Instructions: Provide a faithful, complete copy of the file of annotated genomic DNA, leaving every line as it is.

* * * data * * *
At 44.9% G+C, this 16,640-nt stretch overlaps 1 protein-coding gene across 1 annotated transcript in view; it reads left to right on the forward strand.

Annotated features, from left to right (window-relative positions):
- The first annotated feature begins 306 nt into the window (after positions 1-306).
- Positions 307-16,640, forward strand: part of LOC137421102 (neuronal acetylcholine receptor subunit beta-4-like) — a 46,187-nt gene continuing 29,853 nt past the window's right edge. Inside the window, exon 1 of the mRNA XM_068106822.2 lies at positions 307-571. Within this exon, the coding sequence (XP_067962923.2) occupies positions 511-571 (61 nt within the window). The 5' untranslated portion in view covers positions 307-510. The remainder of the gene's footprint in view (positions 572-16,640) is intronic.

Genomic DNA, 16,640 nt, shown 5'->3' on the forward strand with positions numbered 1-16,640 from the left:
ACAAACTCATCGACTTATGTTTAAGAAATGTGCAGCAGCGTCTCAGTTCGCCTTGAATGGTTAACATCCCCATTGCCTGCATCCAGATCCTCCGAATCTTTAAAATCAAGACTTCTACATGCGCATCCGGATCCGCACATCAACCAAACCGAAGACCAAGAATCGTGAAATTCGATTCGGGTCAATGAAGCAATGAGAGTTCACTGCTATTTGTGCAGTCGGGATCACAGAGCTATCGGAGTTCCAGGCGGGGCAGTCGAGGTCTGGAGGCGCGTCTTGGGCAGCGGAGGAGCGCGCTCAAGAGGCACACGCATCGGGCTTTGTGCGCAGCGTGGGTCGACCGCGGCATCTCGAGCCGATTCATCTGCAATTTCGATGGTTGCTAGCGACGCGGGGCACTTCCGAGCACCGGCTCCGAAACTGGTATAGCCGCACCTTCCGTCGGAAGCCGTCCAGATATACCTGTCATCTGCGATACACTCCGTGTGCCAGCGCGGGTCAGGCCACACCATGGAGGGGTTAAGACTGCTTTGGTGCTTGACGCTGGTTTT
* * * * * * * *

At 44.9% G+C, this 16,640-nt stretch overlaps 1 protein-coding gene across 1 annotated transcript in view; it reads left to right on the forward strand.

Annotated features, from left to right (window-relative positions):
- The first annotated feature begins 306 nt into the window (after positions 1-306).
- Positions 307-16,640, forward strand: part of LOC137421102 (neuronal acetylcholine receptor subunit beta-4-like) — a 46,187-nt gene continuing 29,853 nt past the window's right edge. Inside the window, exon 1 of the mRNA XM_068106822.2 lies at positions 307-571. Within this exon, the coding sequence (XP_067962923.2) occupies positions 511-571 (61 nt within the window). The 5' untranslated portion in view covers positions 307-510. The remainder of the gene's footprint in view (positions 572-16,640) is intronic.

Genomic DNA, 16,640 nt, shown 5'->3' on the forward strand with positions numbered 1-16,640 from the left:
ACAAACTCATCGACTTATGTTTAAGAAATGTGCAGCAGCGTCTCAGTTCGCCTTGAATGGTTAACATCCCCATTGCCTGCATCCAGATCCTCCGAATCTTTAAAATCAAGACTTCTACATGCGCATCCGGATCCGCACATCAACCAAACCGAAGACCAAGAATCGTGAAATTCGATTCGGGTCAATGAAGCAATGAGAGTTCACTGCTATTTGTGCAGTCGGGATCACAGAGCTATCGGAGTTCCAGGCGGGGCAGTCGAGGTCTGGAGGCGCGTCTTGGGCAGCGGAGGAGCGCGCTCAAGAGGCACACGCATCGGGCTTTGTGCGCAGCGTGGGTCGACCGCGGCATCTCGAGCCGATTCATCTGCAATTTCGATGGTTGCTAGCGACGCGGGGCACTTCCGAGCACCGGCTCCGAAACTGGTATAGCCGCACCTTCCGTCGGAAGCCGTCCAGATATACCTGTCATCTGCGATACACTCCGTGTGCCAGCGCGGGTCAGGCCACACCATGGAGGGGTTAAGACTGCTTTGGTGCTTGACGCTGGTTTT